Friday, December 20, 2013

Winter Gardens bring Spring Birds and Coyote Herds

Kendall Kroesen, Urban Program Manager

At 10 a.m. there is already 0.35 inch of rain in the rain gauge at the Mason Center from today's storm, bringing renewed hope for ironwoods, saguaros, gardens, wildlife and spring wildflowers. Life is abundant here at Tucson Audubon's nature preserve and urban sustainability demonstration site.

Since the two-inch rain in November many tiny annuals have poked up their seed leaves and continued to grow. Today's is the second smaller storm since then serving to keep those wildflower hopes alive.

Restoration Program Manager Jonathan Horst, expert in teeny weeny plants, says that in this small patch of ground in the hummingbird garden (on the east side of the house at Mason Center) there are at least the following genera: Amsinckia, Cryptantha, Bowlesia, Lesquerella, Filago, Pectocarya, Eschscholzia and Schismus. Bear in mind that none of these is more than about an inch high!

Four coyotes just chased a cottontail through the grounds, losing it under the narrow hiding space below the stage in the classroom ramada. Unfortunately for rabbitdom, but happily for coyotedom, another cottontail lost such a chase some time earlier.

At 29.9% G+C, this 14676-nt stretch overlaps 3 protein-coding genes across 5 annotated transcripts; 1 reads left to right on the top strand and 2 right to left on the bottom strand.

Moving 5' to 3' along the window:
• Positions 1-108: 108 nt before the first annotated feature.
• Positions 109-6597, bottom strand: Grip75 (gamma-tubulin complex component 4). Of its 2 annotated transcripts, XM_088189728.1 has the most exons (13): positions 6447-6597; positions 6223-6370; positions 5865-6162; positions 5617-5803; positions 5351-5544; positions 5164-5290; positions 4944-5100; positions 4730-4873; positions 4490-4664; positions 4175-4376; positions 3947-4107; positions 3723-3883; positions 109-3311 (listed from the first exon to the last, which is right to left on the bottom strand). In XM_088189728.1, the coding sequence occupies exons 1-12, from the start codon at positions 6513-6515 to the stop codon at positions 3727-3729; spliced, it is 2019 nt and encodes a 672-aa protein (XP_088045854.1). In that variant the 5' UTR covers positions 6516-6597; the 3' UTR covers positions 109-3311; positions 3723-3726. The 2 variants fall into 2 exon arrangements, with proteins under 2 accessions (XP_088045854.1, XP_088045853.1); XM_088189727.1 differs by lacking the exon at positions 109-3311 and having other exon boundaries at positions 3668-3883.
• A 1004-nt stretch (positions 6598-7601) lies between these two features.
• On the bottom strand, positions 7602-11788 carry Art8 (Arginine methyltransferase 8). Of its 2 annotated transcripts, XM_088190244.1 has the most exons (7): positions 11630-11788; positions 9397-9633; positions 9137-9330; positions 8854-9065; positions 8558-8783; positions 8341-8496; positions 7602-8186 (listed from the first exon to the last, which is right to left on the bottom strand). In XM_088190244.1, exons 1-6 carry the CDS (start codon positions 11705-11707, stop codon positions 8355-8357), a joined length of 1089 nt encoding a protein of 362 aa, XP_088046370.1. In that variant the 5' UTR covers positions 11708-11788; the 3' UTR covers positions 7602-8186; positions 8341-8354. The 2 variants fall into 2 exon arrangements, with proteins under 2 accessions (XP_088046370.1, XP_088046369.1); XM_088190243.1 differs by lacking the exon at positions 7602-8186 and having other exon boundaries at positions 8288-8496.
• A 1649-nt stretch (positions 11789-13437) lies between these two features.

Our hummingbirds seem content, visiting flowers and feeders around the grounds. Costa's, pictured below, will nest here in late winter and early spring. Here's a map of Costa's Hummingbird distribution in Tucson from the Tucson Bird Count. Anna's, here year-round, will also nest on the grounds.

Costa's hummingbird this morning, perched on a night-blooming cereus (Peniocereus greggii)

Chuparosa (Justicia californica), still blooming in winter since we haven't had a hard freeze, providing forage for hummers

The rains are also keeping water in the soil around our native wildlife-friendly landscape, moisture in our heritage food garden and water in our rainwater harvesting tanks. I've been careful to water gardens from the tanks during dry weeks to keep plants moist and so that there would be room in the tanks to hold water from new storms like today's.

The winter vegetables in the heritage food garden are doing well, except the beets which seem to have been eaten by something in spite of the protective frost cloth we've kept over them. (The thin Agribon frost cloth protects them not only from frost but also from herbivorous critters and from drying out).

Part of our winter heritage food garden

I'itoi's onion

Mostaza roja (mustard greens)

There's more here at Tucson Audubon's Mason Center than can fit in one blog post! Plan a visit to look around for yourself. More information at our Mason Center page. You can keep up with Tucson Audubon's Urban Program (including our nest box pilot program) and other Tucson Audubon programs by subscribing to program-specific emails or weekly news emails from Tucson Audubon. 

1 comment:

  1. The rain was great for everything. Hummingbirds are plentiful and even share feeders in the morning except for one that a Costa's believes he personally owns.


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